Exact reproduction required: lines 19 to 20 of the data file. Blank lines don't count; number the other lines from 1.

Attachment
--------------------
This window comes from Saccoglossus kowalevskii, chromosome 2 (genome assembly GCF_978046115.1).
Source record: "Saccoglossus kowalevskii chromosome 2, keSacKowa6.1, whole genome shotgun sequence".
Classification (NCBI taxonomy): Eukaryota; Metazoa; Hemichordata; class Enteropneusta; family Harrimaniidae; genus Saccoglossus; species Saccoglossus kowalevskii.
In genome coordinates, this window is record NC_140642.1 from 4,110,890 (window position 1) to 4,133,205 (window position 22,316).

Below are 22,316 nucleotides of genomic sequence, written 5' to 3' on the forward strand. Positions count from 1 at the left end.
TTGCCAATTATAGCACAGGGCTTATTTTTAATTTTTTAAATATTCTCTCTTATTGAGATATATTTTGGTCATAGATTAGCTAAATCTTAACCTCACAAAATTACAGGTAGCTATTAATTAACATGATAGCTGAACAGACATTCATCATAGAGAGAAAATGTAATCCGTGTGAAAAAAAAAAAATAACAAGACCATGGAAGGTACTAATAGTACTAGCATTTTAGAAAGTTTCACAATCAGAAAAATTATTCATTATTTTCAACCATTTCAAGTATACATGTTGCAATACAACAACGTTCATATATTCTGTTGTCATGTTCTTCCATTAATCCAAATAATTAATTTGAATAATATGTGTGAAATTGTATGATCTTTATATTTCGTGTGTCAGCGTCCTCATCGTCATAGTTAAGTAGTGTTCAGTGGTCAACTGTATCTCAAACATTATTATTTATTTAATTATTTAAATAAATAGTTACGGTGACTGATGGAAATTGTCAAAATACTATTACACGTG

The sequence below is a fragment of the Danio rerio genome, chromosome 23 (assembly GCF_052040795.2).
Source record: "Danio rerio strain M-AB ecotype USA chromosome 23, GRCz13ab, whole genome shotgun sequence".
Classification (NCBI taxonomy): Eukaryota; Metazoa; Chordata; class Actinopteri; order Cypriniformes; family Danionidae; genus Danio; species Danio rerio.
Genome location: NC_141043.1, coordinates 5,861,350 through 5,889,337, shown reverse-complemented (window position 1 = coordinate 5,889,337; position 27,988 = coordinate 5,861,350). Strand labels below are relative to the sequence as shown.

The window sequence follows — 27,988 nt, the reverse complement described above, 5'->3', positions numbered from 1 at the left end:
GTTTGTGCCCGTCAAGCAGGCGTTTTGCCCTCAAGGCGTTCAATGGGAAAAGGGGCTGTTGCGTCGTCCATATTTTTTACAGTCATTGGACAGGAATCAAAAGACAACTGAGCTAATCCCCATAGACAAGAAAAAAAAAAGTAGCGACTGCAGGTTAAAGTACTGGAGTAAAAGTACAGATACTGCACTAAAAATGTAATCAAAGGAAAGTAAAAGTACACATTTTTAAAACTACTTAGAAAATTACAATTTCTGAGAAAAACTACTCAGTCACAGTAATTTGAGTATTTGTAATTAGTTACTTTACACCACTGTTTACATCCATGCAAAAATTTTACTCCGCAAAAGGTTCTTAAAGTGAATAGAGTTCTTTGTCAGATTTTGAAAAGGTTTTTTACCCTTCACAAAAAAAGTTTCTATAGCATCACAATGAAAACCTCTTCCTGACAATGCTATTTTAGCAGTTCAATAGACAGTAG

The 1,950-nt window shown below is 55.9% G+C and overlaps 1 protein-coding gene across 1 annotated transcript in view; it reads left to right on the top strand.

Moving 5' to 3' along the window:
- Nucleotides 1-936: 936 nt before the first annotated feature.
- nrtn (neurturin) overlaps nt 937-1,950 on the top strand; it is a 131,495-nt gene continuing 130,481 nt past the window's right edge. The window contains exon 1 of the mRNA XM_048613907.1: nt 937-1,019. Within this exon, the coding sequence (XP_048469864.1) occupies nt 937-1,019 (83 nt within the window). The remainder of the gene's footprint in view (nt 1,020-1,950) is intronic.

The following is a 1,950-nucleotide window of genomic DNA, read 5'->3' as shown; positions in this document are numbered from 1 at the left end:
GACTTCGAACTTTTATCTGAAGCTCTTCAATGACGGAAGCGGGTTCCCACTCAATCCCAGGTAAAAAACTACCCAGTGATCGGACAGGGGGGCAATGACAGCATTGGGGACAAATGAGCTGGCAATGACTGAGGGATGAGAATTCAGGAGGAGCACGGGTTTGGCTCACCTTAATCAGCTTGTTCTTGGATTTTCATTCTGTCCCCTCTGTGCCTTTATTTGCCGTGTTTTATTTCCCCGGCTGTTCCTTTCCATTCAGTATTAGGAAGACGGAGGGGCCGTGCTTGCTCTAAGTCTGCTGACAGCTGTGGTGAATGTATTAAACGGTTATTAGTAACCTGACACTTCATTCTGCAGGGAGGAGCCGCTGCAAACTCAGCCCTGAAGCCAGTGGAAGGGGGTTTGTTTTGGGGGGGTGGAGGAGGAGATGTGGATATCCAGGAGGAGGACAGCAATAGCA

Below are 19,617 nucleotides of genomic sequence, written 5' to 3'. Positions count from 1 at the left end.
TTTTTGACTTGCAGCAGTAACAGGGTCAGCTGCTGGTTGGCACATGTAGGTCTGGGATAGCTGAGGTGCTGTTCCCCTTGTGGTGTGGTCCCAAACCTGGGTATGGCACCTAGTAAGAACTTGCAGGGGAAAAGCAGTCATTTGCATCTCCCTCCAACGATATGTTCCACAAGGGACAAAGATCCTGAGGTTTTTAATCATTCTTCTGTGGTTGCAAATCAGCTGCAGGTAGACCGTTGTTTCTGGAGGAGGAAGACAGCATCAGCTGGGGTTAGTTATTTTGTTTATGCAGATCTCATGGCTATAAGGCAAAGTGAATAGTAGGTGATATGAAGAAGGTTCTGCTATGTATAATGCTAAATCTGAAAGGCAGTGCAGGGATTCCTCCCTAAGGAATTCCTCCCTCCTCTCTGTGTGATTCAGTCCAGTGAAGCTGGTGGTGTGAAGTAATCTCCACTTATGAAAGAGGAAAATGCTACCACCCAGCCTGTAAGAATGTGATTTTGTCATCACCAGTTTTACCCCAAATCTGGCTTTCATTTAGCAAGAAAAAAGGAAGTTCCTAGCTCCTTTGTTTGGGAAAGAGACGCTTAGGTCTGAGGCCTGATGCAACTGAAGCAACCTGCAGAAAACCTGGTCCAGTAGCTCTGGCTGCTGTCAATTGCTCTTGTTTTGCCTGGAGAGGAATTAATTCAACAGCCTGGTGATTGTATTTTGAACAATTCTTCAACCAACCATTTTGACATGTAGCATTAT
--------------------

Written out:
Below are 19,617 nucleotides of genomic sequence, written 5' to 3'. Positions count from 1 at the left end.
TTTTTGACTTGCAGCAGTAACAGGGTCAGCTGCTGGTTGGCACATGTAGGTCTGGGATAGCTGAGGTGCTGTTCCCCTTGTGGTGTGGTCCCAAACCTGGGTATGGCACCTAGTAAGAACTTGCAGGGGAAAAGCAGTCATTTGCATCTCCCTCCAACGATATGTTCCACAAGGGACAAAGATCCTGAGGTTTTTAATCATTCTTCTGTGGTTGCAAATCAGCTGCAGGTAGACCGTTGTTTCTGGAGGAGGAAGACAGCATCAGCTGGGGTTAGTTATTTTGTTTATGCAGATCTCATGGCTATAAGGCAAAGTGAATAGTAGGTGATATGAAGAAGGTTCTGCTATGTATAATGCTAAATCTGAAAGGCAGTGCAGGGATTCCTCCCTAAGGAATTCCTCCCTCCTCTCTGTGTGATTCAGTCCAGTGAAGCTGGTGGTGTGAAGTAATCTCCACTTATGAAAGAGGAAAATGCTACCACCCAGCCTGTAAGAATGTGATTTTGTCATCACCAGTTTTACCCCAAATCTGGCTTTCATTTAGCAAGAAAAAAGGAAGTTCCTAGCTCCTTTGTTTGGGAAAGAGACGCTTAGGTCTGAGGCCTGATGCAACTGAAGCAACCTGCAGAAAACCTGGTCCAGTAGCTCTGGCTGCTGTCAATTGCTCTTGTTTTGCCTGGAGAGGAATTAATTCAACAGCCTGGTGATTGTATTTTGAACAATTCTTCAACCAACCATTTTGACATGTAGCATTAT